How to promote patient education to enhance their experience

At Children’s Wisconsin, parents of newborns have a lifeline. Through a targeted parent relationship management strategy, the hospital has been able to provide new parents with key information about patient education and access to care, which the hospital says improves parents’ overall experience.

“It’s all about that patient experience and retaining patients just to reaffirm that mum or dad or caregiver’s decision of choosing Children’s Wisconsin as their paediatric provider,” says Richard Hanson, marketing manager for Children’s Wisconsin.

“Children’s is also trying to grow its primary care footprint,” Hanson explained. “I came from a previous health system where I did a lot of patient engagement type work, and immediately wanted to start building a marketing automation campaign to welcome new parents into the Children’s Wisconsin system, specifically primary care.”

Hanson identified new parents in particular because there is great potential for communication and relationship building between patients and providers. A parent himself, Hanson said there is a lot new parents don’t know, and they crave that support from their medical providers. This was a clear opportunity for Children’s Wisconsin to develop an automated marketing campaign designed to provide information and education to new parents or caregivers.

“And that’s what started the baby’s first year, the newborn campaign,” Hanson noted. “The series of those emails targeted to parents at very specific times throughout baby’s first year, letting them know that we’re here for you, here are important resources, here’s how to access care, after hours care, and some of the digital health and resource tools that we have.”

The marketing team was responsible for building the patient messaging, which Hanson said was a real challenge. These are generalised messages, not individual communications between patients and their providers. These emails cannot diagnose or even provide specific clinical directives.

“We were very careful to talk about certain aspects throughout baby’s first year,” Hanson explained, offering examples of how the emails addressed common, general questions without providing a diagnosis. “At that purple crying stage, what does that look like? That’s a topic we address in that three-month email, what’s normal. This is how it happens. Here’s why it happens. We have some of that information in there.”

Hanson and his team also worked with medical directors at Children’s Wisconsin to discuss the different stages of early childhood in a safe and responsible manner.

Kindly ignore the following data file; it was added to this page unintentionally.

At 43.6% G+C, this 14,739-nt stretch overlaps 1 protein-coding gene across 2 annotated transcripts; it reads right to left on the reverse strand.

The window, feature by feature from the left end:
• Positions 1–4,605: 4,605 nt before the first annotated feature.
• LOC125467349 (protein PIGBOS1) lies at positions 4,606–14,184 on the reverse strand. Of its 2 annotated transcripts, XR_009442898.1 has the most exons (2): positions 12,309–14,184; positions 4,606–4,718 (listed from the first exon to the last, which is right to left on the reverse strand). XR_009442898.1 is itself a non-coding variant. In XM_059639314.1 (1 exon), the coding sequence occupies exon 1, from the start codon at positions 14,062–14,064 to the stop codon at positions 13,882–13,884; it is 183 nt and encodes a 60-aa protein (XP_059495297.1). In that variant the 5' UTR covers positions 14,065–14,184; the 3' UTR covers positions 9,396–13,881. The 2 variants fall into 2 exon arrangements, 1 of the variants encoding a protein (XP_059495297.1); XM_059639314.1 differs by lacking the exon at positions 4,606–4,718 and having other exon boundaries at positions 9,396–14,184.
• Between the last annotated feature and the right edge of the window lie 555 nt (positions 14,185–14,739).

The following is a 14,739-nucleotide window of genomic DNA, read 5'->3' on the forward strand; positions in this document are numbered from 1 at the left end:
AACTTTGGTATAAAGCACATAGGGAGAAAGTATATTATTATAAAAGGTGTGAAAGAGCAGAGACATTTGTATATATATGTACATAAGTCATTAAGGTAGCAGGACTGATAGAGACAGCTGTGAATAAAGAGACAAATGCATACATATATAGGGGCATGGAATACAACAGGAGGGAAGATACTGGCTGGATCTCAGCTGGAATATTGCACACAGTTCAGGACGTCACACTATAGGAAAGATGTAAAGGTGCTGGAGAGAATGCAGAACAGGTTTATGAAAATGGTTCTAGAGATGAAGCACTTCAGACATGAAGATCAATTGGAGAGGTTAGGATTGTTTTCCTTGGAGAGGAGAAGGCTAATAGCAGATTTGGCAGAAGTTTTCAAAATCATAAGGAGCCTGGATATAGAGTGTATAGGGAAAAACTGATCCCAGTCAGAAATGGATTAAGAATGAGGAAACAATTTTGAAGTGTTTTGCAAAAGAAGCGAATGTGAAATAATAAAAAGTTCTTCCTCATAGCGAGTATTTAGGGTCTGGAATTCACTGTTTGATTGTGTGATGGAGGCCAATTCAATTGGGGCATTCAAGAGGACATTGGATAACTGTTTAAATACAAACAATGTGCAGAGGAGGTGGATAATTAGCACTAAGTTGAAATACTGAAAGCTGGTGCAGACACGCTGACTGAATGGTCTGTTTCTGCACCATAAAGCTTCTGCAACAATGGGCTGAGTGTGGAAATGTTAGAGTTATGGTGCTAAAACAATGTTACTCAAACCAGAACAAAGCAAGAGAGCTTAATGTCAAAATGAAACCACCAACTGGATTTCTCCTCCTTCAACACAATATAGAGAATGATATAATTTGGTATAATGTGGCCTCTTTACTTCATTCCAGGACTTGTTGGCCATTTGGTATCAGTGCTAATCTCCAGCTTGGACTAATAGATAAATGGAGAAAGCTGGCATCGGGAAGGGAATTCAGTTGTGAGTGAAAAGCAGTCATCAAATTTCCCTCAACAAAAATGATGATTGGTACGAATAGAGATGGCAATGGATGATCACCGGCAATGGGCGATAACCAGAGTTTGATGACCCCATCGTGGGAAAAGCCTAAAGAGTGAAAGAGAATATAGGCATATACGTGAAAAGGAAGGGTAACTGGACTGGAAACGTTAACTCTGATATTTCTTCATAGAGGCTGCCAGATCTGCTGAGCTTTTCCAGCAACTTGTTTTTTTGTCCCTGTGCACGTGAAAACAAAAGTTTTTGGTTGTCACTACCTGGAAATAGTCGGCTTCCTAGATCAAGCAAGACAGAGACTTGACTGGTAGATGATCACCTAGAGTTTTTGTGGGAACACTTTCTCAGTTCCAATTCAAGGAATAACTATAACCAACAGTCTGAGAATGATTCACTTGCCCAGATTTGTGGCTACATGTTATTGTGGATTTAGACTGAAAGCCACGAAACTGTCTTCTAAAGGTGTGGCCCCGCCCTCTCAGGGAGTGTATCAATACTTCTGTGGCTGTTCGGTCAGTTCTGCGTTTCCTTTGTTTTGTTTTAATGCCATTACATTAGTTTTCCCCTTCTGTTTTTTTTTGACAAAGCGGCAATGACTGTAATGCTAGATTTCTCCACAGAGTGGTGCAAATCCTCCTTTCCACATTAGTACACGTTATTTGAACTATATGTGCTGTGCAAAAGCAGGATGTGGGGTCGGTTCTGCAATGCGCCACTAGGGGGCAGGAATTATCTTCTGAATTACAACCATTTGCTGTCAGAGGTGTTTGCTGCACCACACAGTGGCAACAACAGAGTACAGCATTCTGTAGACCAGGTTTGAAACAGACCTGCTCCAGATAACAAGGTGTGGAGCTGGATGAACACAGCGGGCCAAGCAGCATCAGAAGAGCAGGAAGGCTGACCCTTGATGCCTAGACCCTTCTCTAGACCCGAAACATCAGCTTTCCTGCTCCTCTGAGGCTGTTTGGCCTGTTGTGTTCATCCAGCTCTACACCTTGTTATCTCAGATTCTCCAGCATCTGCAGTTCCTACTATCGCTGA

“We also have some milestones like crawling, things like that, but we were very careful,” he emphasised. “It took a lot of time with our language to state not every kid develops at the same rate, and there’s nothing to be concerned about. But when they have started crawling or moving round, here’s some additional exercises to think about, maybe start thinking about baby proofing the cabinets.”

The campaign has been largely successful. Campaign emails have an 86% open rate, which is way above the usual marketing campaigns and which Hanson attributes to the programme’s focus. Children’s Wisconsin focused on patient experience and relationship-building, not on acquiring new patients.

“That’s the power of the campaign,” Hanson remarked. “It’s not new patient acquisition. It is more of that affinity campaign to connect with our current patients, make them feel good about choosing Children’s, and now once in the system, letting them know what other opportunities are available to them.” This relationship-building is important for building patient trust and ultimately patient loyalty, which in the long term will have a positive financial impact on the hospital.

In the case of this marketing campaign, in the short term it meant more parents opening the emails.

“Open rates are high because parents would see that, saw it was great content, that it was tailored for them. Open rates jumped immediately off of that,” Hanson recalled. “And then engagements through clicking, jumping off then to online schedule appointments.”

Again, implementing this strategy of a customer relationship management tool with new parents made sense, as it enabled Hanson and his team to develop best practices with a very open and willing audience. There are other opportunities within the healthcare system for those best practices to be applied, and Hanson and the rest of Children’s Wisconsin are identifying them and making the transition.

The opinion of the SPX Virtual Contents Editorial Board:

“As the title suggests, there is a fine line between commercial matters and patient experience in this article. In the end, it evokes the potential positive impact of a marketing approach on the experience of patients, or rather of the families of newborns in this case, but which is neither objectified nor really robust given the low level of feedback. The KPIs mentioned are more related to the performance of the marketing approach, which is clearly defined and targeted.

On the other hand, the potential behind the line of thought and the approach is strongly present, as when taken as a whole it makes it possible to better inform and prepare patients and their families, thanks to targeted two-way communication.

To express this fully, it will be necessary to be able to measure the specific impact of these actions on different dimensions of the patient experience and not only in commercial terms.”

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